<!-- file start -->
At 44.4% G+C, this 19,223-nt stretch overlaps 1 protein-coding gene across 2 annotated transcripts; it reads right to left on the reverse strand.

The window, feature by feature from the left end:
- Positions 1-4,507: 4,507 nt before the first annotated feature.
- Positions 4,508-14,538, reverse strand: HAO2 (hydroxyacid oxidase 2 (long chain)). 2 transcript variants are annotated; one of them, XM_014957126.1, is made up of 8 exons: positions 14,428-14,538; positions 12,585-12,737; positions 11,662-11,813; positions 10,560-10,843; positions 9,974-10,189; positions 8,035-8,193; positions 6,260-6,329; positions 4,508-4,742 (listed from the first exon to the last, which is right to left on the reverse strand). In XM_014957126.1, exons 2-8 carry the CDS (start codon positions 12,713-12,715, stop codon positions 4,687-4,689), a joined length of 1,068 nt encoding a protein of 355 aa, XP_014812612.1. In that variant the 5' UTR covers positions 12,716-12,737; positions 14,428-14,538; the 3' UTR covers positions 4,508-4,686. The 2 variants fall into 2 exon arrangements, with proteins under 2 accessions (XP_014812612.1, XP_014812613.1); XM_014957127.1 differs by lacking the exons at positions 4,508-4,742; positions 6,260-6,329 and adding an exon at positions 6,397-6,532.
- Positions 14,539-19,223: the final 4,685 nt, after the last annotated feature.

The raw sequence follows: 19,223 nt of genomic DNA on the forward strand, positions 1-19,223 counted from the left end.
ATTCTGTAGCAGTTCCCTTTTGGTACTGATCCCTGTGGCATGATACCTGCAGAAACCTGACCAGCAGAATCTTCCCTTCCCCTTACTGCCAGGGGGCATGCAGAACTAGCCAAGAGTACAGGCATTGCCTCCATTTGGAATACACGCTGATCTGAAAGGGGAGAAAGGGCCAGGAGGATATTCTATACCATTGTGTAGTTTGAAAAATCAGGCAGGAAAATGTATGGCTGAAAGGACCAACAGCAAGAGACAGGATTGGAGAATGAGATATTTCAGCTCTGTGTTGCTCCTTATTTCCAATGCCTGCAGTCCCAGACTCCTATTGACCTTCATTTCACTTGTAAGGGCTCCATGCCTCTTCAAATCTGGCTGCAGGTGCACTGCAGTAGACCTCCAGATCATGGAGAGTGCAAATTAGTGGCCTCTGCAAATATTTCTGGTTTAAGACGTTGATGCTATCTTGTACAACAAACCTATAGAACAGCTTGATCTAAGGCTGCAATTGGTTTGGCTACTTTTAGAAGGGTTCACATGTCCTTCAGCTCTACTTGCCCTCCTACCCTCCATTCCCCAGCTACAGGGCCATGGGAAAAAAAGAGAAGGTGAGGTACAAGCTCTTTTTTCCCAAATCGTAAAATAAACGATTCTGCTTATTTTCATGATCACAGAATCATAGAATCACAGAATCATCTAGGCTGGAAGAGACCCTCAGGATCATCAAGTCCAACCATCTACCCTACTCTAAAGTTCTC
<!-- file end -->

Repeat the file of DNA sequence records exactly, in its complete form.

At 44.4% G+C, this 19,223-nt stretch overlaps 1 protein-coding gene across 2 annotated transcripts; it reads right to left on the reverse strand.

The window, feature by feature from the left end:
- Positions 1-4,507: 4,507 nt before the first annotated feature.
- Positions 4,508-14,538, reverse strand: HAO2 (hydroxyacid oxidase 2 (long chain)). 2 transcript variants are annotated; one of them, XM_014957126.1, is made up of 8 exons: positions 14,428-14,538; positions 12,585-12,737; positions 11,662-11,813; positions 10,560-10,843; positions 9,974-10,189; positions 8,035-8,193; positions 6,260-6,329; positions 4,508-4,742 (listed from the first exon to the last, which is right to left on the reverse strand). In XM_014957126.1, exons 2-8 carry the CDS (start codon positions 12,713-12,715, stop codon positions 4,687-4,689), a joined length of 1,068 nt encoding a protein of 355 aa, XP_014812612.1. In that variant the 5' UTR covers positions 12,716-12,737; positions 14,428-14,538; the 3' UTR covers positions 4,508-4,686. The 2 variants fall into 2 exon arrangements, with proteins under 2 accessions (XP_014812612.1, XP_014812613.1); XM_014957127.1 differs by lacking the exons at positions 4,508-4,742; positions 6,260-6,329 and adding an exon at positions 6,397-6,532.
- Positions 14,539-19,223: the final 4,685 nt, after the last annotated feature.

The raw sequence follows: 19,223 nt of genomic DNA on the forward strand, positions 1-19,223 counted from the left end.
ATTCTGTAGCAGTTCCCTTTTGGTACTGATCCCTGTGGCATGATACCTGCAGAAACCTGACCAGCAGAATCTTCCCTTCCCCTTACTGCCAGGGGGCATGCAGAACTAGCCAAGAGTACAGGCATTGCCTCCATTTGGAATACACGCTGATCTGAAAGGGGAGAAAGGGCCAGGAGGATATTCTATACCATTGTGTAGTTTGAAAAATCAGGCAGGAAAATGTATGGCTGAAAGGACCAACAGCAAGAGACAGGATTGGAGAATGAGATATTTCAGCTCTGTGTTGCTCCTTATTTCCAATGCCTGCAGTCCCAGACTCCTATTGACCTTCATTTCACTTGTAAGGGCTCCATGCCTCTTCAAATCTGGCTGCAGGTGCACTGCAGTAGACCTCCAGATCATGGAGAGTGCAAATTAGTGGCCTCTGCAAATATTTCTGGTTTAAGACGTTGATGCTATCTTGTACAACAAACCTATAGAACAGCTTGATCTAAGGCTGCAATTGGTTTGGCTACTTTTAGAAGGGTTCACATGTCCTTCAGCTCTACTTGCCCTCCTACCCTCCATTCCCCAGCTACAGGGCCATGGGAAAAAAAGAGAAGGTGAGGTACAAGCTCTTTTTTCCCAAATCGTAAAATAAACGATTCTGCTTATTTTCATGATCACAGAATCATAGAATCACAGAATCATCTAGGCTGGAAGAGACCCTCAGGATCATCAAGTCCAACCATCTACCCTACTCTAAAGTTCTC